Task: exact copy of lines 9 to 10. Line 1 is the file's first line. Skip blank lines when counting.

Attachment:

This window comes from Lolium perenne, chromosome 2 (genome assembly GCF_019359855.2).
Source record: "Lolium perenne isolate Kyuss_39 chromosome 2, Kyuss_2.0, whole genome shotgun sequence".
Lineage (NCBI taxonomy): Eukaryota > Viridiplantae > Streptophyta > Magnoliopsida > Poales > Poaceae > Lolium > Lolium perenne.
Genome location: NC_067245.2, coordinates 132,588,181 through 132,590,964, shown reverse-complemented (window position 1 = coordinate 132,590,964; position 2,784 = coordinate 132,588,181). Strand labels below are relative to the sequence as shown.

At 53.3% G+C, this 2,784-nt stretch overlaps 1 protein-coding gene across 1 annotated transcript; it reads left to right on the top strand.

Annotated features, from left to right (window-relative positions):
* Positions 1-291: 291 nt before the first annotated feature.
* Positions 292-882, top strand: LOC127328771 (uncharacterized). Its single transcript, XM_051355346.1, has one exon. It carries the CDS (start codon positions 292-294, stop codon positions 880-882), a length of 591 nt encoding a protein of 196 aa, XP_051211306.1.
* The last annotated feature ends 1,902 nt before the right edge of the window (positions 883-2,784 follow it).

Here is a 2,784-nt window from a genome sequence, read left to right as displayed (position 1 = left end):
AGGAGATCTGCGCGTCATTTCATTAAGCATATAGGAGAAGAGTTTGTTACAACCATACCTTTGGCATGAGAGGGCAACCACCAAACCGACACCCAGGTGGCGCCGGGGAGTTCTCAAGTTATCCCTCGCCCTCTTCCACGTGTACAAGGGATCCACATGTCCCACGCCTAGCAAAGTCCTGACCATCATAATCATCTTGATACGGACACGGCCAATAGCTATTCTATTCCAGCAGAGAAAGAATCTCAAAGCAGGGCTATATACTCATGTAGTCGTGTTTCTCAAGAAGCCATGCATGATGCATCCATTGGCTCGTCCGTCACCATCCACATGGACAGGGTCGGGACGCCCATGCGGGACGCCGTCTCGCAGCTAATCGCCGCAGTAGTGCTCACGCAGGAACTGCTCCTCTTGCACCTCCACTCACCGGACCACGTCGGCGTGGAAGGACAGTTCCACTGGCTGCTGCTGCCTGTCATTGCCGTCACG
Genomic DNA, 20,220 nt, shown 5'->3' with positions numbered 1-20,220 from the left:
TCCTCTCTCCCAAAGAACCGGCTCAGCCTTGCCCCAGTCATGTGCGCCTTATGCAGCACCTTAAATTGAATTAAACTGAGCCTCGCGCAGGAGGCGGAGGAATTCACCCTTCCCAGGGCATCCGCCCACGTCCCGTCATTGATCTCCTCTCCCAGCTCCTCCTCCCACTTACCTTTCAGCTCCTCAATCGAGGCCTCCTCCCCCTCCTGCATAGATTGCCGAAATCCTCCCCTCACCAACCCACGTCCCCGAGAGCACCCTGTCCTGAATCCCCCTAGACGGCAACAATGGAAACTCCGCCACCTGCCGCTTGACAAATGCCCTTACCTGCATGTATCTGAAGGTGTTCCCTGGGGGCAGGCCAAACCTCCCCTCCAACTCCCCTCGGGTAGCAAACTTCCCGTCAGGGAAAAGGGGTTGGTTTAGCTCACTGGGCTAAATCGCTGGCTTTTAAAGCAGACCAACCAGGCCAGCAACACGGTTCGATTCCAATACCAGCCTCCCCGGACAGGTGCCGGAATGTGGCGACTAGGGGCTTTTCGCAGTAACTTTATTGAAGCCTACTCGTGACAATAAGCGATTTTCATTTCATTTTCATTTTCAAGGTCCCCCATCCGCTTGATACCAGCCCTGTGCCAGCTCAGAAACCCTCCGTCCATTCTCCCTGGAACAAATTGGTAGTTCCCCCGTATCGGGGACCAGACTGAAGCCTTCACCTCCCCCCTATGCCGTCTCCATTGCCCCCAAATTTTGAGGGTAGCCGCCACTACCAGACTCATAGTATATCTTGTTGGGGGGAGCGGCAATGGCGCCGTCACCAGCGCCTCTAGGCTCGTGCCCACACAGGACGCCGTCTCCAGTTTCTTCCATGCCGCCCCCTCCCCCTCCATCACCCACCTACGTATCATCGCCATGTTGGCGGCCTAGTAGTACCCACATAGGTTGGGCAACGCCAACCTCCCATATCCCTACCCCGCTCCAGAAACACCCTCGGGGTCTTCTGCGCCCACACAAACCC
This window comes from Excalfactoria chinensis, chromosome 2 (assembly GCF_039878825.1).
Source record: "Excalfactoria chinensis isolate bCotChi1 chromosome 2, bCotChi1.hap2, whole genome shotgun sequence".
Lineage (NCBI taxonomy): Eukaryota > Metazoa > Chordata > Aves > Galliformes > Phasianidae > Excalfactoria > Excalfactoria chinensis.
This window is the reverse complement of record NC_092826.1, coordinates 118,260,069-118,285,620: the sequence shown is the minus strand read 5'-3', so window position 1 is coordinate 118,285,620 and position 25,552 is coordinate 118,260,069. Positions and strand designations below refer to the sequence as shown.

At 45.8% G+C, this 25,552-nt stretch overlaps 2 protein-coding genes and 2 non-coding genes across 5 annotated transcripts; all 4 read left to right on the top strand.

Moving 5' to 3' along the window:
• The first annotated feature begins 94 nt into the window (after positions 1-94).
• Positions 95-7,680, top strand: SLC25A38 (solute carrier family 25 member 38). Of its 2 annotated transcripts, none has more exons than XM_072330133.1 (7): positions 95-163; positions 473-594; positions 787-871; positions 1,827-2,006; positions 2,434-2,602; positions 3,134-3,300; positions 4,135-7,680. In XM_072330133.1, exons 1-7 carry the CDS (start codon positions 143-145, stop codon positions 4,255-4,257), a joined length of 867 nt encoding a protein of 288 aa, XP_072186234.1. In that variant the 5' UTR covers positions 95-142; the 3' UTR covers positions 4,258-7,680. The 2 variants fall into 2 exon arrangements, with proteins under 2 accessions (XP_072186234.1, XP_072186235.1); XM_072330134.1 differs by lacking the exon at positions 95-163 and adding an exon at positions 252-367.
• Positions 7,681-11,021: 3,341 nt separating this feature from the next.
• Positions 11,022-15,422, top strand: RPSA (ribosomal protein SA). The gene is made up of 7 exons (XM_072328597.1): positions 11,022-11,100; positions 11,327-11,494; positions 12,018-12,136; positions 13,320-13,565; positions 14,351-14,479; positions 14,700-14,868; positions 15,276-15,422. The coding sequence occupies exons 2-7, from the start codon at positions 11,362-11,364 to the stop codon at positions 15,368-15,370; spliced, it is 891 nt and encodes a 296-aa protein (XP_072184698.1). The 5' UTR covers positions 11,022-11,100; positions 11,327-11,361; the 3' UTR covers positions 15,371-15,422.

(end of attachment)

* The last annotated feature ends 1,902 nt before the right edge of the window (positions 883-2,784 follow it).

Here is a 2,784-nt window from a genome sequence, read left to right as displayed (position 1 = left end):